“To carry out ‘normal’ surveillance on a suspect on a permanent basis, you need 20 to 30 agents and a dozen vehicles. And these are just the requirements for a ‘quiet’ target.
“If the suspect travels abroad, for instance, the figure could go up to 50 or 80 agents and necessitate co-operation between the services of various countries. Work it out: to keep watch on all the potential suspects, you’d need between 120,000 and 500,000 agents throughout Europe. Mission impossible!”
Meanwhile, French leaders consistently act in ways that undermine their stated goal of eradicating Islamic terror.
The French government has been one of the leading European proponents of the nuclear deal with Iran, the world’s biggest state sponsor of terrorism. Although Iran and its proxy, Hezbollah, are responsible for deaths of scores of French citizens, Fabius wasted no time in rushing to Tehran in search of business opportunities for French companies. In July, Fabius proclaimed:
“We are two great independent countries, two great civilizations. It is true that in recent years, for reasons that everyone knows, links have loosened, but now thanks to the nuclear deal, things are going to change.”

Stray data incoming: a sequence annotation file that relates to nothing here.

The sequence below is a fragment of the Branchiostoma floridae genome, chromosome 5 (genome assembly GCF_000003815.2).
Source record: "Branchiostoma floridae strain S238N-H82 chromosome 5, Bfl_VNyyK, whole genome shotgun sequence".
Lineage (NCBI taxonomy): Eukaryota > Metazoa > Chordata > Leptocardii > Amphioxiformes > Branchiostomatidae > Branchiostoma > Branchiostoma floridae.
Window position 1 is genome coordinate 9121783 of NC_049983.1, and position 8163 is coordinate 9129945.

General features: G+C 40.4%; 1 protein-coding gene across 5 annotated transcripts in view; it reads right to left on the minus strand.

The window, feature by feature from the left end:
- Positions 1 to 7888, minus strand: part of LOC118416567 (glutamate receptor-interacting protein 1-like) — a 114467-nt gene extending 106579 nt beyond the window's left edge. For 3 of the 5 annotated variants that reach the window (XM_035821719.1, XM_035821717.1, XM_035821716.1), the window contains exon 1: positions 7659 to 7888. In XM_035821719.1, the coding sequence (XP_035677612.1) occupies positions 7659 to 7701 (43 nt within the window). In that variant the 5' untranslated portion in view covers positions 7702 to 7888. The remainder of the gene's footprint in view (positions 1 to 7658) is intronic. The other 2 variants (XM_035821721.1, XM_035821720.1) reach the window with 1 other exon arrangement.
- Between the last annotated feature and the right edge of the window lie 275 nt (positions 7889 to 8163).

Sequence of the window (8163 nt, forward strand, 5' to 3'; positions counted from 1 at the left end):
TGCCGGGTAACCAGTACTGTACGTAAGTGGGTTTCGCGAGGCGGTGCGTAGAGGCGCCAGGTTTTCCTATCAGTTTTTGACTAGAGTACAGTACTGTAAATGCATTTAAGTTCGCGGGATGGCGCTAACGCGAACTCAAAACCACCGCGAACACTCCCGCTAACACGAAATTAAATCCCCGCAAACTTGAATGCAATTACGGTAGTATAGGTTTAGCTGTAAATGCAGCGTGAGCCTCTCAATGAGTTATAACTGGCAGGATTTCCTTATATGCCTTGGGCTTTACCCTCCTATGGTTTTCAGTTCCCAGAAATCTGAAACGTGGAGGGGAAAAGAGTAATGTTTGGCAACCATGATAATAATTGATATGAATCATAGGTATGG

Fabius also extended an invitation for Iran’s President, Hassan Rouhani, to visit France in November. This trip — which has been mired in controversy, not over terrorism or nuclear proliferation, but over Iran’s demand that no wine be served during a formal dinner at the Élysée Palace — was postponed indefinitely after the Paris attacks. Hollande’s advisors apparently concluded that this is not the right moment for a photo-op with Rouhani, a career terrorist.
French leaders have also been consistently